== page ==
Ships and planes have continued to search for the missing Malaysia Airlines flight MH370 that disappeared five weeks ago.
On Friday April 11, Australian Prime Minister Tony Abbott said he was “very confident” that signals detected by Ocean Shield were from MH370’s black boxes.
The Australian-led search for the Boeing 777, which disappeared en route from Kuala Lumpur to Beijing, on March 8 is racing to gather as many signals as possible to determine an exact resting place before the black box beacon’s battery runs out.
The beacons on the plane’s flight data and cockpit voice recorders have a normal battery life of 30 days, although they are expected to last 38 days.
The Joint Agency coordination Centre (JACC) said Saturday that the remote search area where the plane was believed to have gone down was still shrinking.
“Today, Australian defense vessel Ocean Shield continues more focused sweeps with the towed pinger locator to try and locate further signals related to the aircraft’s black boxes,” JACC said.
Ocean Shield has picked up four signals linked to aircraft black boxes.
AP-3C Orion surveillance aircraft were also carrying out acoustic searches in conjunction with Ocean Shield, the statement said adding that the British oceanographic ship HMS Echo was also working in the area.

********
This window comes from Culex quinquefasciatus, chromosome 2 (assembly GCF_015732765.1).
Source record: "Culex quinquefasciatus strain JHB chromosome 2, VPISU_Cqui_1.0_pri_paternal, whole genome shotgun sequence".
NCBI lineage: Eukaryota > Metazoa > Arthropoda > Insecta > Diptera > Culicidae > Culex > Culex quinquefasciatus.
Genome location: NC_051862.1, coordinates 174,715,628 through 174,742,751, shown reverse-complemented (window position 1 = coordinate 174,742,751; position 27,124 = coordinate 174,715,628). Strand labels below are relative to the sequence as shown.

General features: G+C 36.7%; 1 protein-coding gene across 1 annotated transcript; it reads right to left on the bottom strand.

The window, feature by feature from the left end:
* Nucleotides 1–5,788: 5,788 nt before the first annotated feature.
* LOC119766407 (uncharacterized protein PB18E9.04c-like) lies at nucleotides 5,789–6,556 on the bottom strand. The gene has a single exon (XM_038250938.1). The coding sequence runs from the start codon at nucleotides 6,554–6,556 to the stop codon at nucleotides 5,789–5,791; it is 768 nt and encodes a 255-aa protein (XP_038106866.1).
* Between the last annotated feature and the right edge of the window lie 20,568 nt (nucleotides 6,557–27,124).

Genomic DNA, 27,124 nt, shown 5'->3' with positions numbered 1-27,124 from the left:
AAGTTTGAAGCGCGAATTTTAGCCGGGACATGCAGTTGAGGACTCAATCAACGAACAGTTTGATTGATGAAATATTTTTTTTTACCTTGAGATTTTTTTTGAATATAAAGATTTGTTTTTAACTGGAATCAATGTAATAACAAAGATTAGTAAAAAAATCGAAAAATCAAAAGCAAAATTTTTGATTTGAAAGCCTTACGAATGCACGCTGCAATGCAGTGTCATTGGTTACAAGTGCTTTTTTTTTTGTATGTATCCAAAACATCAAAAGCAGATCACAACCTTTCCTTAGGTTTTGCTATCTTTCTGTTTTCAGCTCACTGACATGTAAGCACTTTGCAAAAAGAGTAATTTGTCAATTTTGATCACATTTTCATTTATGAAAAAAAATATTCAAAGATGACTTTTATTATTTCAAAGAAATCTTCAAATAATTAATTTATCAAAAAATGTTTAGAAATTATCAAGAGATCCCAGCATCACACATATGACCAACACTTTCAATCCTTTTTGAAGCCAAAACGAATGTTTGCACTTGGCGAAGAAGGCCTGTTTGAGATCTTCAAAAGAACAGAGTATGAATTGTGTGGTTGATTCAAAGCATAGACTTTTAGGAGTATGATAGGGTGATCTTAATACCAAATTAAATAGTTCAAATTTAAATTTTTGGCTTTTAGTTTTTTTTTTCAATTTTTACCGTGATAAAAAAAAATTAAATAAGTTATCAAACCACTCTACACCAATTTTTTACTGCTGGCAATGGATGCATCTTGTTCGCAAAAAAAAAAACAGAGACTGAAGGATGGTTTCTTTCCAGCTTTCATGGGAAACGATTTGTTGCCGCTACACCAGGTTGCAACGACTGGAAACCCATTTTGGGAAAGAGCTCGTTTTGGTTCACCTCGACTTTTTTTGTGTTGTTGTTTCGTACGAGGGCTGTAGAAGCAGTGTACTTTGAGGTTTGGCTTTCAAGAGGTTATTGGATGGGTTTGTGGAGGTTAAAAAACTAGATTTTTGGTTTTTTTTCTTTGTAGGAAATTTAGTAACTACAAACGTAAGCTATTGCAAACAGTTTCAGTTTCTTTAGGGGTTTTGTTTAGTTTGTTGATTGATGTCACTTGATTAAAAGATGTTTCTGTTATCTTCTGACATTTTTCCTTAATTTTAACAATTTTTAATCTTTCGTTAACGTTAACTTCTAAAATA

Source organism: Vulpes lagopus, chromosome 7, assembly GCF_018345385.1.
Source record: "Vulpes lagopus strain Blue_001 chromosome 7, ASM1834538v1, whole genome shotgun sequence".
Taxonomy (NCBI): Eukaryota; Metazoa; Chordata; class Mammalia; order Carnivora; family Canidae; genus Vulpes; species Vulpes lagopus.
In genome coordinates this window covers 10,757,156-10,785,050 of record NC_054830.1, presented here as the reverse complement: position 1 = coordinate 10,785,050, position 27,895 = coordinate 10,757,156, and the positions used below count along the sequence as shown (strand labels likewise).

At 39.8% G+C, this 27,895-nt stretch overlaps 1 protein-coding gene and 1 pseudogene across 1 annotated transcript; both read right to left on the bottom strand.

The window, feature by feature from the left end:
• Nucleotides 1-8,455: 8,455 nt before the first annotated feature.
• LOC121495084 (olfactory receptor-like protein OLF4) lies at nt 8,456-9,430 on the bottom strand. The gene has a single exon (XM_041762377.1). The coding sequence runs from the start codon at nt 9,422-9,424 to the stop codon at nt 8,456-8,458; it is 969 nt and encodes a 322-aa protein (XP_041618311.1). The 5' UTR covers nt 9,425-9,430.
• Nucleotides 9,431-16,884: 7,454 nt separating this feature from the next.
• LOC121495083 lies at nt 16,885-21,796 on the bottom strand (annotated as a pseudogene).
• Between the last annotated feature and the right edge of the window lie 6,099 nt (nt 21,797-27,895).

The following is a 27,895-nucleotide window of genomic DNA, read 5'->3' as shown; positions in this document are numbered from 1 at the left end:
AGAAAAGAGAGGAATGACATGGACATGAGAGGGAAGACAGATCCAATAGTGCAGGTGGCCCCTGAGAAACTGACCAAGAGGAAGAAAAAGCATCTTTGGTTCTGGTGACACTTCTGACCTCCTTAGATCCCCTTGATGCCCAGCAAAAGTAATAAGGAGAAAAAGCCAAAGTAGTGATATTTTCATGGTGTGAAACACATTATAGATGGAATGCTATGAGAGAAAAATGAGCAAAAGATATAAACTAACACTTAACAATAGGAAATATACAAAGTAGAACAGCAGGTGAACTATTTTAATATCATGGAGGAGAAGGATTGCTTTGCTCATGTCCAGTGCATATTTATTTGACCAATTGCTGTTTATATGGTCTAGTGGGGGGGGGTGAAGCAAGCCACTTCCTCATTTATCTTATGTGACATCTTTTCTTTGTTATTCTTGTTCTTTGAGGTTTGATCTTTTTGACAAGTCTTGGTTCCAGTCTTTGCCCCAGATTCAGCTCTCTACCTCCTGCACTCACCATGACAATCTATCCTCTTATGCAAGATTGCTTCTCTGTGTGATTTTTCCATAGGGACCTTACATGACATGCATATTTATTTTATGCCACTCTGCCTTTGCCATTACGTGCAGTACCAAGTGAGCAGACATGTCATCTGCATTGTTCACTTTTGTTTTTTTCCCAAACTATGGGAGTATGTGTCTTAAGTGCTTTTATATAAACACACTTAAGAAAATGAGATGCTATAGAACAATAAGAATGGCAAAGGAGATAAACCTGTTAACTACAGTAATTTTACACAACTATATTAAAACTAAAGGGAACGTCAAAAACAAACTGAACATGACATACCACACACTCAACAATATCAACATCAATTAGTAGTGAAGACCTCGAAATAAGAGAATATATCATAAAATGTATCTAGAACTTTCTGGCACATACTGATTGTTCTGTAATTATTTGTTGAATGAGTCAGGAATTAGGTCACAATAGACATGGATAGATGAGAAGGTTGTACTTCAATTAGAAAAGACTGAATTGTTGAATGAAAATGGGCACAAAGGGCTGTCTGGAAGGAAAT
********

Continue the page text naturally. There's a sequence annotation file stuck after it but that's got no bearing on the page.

Today’s search zone covers 41,393 square kms (15,982 square miles) and the core of the search zone lies 2,330 kms (1,450 miles) northwest of Perth.
However the search zone for pings is much smaller being about 100km square.
“This work continues in an effort to narrow the underwater search area for when the Autonomous Underwater Vehicle is deployed,” JACC said adding that there have been no confirmed signal detections over the past 24 hours.
On a trip to China, home to two-thirds of the 239 people on board MH370, PM Abbott suggested the plane might soon be found.
“We have very much narrowed down the search area and we are very confident the signals are from the black box,” Abbott said, while warning that the transmissions were “starting to fade”.
Abbott was speaking in Shanghai before meeting Chinese President Xi Jinping at the Great Hall of the People in Beijing.
“We are confident that we know the position of the black box flight recorder to within some kilometres,” Abbott said.
But he warned much remained to be done in “recovering wreckage from almost 4.5 kilometres beneath the sea, or finally determining all that happened on that flight”.
However after PM Abbott spoke, search Air Chief Marshall Angus Houston struck a more cautious note saying “there has been no major breakthrough in the search for MH370”.
He said the Ocean Shield would continue to trawl for pings.
“It is vital to glean as much information as possible while the batteries on the underwater locator beacons may still be active,” said ACM Houston, head of the Perth-based JACC that is organizing the challenging search.
A decision to deploy a submersible sonar device “could be some days away”, he said.
No floating debris from the plane has yet been found, the JACC said again on Saturday, despite three weeks of searching in the area by ships and planes from several countries.
Up to 10 aircraft and 14 ships were taking part in the hunt on Saturday, with the weather forecast for isolated showers and sea swells up to one metre, with visibility of five kms during showers.